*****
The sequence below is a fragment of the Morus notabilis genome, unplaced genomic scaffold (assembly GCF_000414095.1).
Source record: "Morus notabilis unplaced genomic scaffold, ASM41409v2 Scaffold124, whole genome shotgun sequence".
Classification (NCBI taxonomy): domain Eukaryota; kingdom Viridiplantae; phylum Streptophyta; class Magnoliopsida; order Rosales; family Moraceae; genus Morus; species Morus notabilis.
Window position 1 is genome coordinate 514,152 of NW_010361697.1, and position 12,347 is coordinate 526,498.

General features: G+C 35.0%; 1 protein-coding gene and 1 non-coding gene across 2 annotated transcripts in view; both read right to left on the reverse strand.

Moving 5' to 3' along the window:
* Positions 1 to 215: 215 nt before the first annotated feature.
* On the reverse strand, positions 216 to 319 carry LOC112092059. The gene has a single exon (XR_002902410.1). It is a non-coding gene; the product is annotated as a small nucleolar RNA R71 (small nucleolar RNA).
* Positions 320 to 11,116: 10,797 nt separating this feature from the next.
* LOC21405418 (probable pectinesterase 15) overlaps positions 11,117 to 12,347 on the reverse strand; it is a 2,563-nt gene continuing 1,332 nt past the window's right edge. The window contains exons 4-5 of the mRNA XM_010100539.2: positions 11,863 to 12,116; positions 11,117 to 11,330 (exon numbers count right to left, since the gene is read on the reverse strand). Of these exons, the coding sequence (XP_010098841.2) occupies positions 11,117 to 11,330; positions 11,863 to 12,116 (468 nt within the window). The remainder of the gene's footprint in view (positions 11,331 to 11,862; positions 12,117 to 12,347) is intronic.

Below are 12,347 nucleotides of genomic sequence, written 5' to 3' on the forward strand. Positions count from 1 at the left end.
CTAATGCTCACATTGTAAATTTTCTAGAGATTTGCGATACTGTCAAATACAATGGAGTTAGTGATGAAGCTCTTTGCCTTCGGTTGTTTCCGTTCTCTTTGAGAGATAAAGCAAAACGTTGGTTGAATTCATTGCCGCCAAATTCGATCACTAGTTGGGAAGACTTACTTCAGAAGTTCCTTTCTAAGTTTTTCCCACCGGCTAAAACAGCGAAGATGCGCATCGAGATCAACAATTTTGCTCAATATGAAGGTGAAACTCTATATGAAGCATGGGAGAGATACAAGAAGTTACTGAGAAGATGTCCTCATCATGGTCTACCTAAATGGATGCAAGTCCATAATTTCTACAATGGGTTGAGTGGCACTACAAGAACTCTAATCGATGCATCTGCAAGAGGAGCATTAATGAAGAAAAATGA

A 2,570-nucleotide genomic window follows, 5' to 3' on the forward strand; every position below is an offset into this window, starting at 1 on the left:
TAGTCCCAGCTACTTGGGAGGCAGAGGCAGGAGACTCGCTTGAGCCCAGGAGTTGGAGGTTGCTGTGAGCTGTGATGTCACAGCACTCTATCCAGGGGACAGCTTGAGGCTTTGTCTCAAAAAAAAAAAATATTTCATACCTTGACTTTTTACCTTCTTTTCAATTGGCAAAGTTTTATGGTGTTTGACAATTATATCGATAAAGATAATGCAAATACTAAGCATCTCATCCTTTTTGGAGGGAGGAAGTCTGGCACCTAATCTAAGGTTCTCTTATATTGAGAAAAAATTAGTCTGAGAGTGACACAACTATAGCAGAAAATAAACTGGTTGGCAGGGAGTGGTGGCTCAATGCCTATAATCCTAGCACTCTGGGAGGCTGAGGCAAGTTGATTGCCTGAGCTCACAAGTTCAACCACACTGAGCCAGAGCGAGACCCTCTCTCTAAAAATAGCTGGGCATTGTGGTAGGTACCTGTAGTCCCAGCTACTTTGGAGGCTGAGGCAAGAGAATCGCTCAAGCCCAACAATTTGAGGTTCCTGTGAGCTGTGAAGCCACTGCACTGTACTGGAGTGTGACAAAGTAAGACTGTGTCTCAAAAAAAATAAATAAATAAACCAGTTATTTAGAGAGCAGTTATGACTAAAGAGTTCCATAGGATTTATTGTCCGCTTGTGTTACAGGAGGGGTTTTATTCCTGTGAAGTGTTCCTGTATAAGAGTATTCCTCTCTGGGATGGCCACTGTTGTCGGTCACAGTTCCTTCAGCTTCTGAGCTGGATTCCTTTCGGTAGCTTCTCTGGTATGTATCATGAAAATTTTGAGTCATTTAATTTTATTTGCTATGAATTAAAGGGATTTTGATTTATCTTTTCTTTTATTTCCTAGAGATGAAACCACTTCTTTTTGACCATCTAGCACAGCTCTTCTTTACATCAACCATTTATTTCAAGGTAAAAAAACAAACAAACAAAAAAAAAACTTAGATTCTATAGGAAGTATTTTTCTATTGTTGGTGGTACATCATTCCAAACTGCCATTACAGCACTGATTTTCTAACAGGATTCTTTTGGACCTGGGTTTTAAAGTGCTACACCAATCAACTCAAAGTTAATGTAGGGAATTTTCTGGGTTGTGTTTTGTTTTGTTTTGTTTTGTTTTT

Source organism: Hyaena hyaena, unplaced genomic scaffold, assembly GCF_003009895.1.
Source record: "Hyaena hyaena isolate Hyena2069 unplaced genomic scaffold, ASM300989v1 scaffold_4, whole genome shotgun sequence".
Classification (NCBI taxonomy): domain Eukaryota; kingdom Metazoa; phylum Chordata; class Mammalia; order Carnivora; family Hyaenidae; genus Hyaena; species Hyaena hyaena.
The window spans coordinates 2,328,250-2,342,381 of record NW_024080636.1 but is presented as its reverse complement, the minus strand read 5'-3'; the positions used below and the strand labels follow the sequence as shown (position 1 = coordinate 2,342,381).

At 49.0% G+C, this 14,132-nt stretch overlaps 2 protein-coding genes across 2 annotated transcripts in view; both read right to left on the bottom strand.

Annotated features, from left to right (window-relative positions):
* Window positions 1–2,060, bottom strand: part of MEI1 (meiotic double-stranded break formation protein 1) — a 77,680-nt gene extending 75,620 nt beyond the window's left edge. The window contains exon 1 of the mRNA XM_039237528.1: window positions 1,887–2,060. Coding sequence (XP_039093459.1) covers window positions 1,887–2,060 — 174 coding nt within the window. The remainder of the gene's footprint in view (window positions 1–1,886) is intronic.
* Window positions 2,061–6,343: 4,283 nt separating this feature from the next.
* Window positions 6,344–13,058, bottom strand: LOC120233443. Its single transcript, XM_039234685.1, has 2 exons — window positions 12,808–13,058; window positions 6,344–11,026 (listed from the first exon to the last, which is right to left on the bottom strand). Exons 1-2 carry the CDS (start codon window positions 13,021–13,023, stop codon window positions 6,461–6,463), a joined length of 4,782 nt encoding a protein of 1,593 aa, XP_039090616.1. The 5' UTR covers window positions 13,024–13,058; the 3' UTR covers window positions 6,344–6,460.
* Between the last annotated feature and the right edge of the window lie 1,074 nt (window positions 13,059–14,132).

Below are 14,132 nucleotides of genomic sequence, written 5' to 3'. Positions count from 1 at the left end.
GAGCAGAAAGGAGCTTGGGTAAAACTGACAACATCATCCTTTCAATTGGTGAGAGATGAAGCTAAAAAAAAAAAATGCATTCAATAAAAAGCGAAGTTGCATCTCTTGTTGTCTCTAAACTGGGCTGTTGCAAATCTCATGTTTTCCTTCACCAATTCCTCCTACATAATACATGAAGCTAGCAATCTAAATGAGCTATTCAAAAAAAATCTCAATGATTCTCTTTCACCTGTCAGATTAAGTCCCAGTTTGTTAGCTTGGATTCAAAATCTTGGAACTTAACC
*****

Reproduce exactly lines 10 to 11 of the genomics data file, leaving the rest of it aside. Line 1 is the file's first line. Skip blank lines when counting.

* LOC21405418 (probable pectinesterase 15) overlaps positions 11,117 to 12,347 on the reverse strand; it is a 2,563-nt gene continuing 1,332 nt past the window's right edge. The window contains exons 4-5 of the mRNA XM_010100539.2: positions 11,863 to 12,116; positions 11,117 to 11,330 (exon numbers count right to left, since the gene is read on the reverse strand). Of these exons, the coding sequence (XP_010098841.2) occupies positions 11,117 to 11,330; positions 11,863 to 12,116 (468 nt within the window). The remainder of the gene's footprint in view (positions 11,331 to 11,862; positions 12,117 to 12,347) is intronic.

Below are 12,347 nucleotides of genomic sequence, written 5' to 3' on the forward strand. Positions count from 1 at the left end.